Border Residents on Moving Troops to the Border: "False Efforts"

That border caravan is now down to about 3600 people, down from more than 10,000 at its peak, but the marchers are still determined to get into the U.S., and in Texas, steps are being taken to stop them, News Radio 1200 WOAI reports.

Roger Maier, who is a spokesman for Customs and Border Protection in Texas, says they are watching the situation very closely."These include participating in operational readiness exercizes, including facilitating the continuation of lawful trade and travel, Maier told 1200 WOAI's Michael Board.

But he stresses despite threats, the border is not 'shut down' although he says some northbound traffic is being slowed by the added precautions.

"We will not allow a large group to enter the U.S. unlawfully," he says.  "We will act in accordance with the highest principles of law enforcement, and we will treat intending migrants humanely and professionally at all times."

The Texas Border Coalition, which represents the cities and businesses in Laredo to the Rio Grande Valley, says sending 5200 active duty soldiers to the border is a good example of 'security theater.'

“The Southwest border needs greater investments in personnel, technology and infrastructure at the ports of entry – not false efforts that militarize the border, which harm morale and damage the economy of our region," Laredo Mayor Pete Saenz said.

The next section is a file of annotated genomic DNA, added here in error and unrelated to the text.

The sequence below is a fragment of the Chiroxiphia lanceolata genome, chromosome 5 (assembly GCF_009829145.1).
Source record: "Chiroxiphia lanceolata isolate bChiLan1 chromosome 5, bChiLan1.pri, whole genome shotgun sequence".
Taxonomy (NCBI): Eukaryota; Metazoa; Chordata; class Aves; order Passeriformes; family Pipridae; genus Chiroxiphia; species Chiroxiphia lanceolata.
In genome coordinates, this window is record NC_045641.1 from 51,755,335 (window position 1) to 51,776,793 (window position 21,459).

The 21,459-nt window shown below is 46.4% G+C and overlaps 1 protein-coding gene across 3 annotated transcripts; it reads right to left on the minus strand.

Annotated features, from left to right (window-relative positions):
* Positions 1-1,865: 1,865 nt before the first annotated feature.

U.S. Rep. Henry Cuellar (D-Laredo), who represents much of the area that is being secured by the troops, agrees.

"If they want to bring more National Guard, I am okay with that," he said.  "But when it comes to active duty military, there's a different law covering that."

He is referring to the 19th Century Posse Comitatus law, which forbids the military from being used for law enforcement, without the express permission of Congress.

"A tremendous negative impact is, if he closes the business, every day there is $1.3 billion in trade between the U.S. and Mexico.  Imagine what would happen to the U.S. economy if that were lost."

Saenz says the solution is comprehensive immigration reform, which Congress has refused to approve, which would include securing the border and making sure the country's ports of entry are open for commerce.


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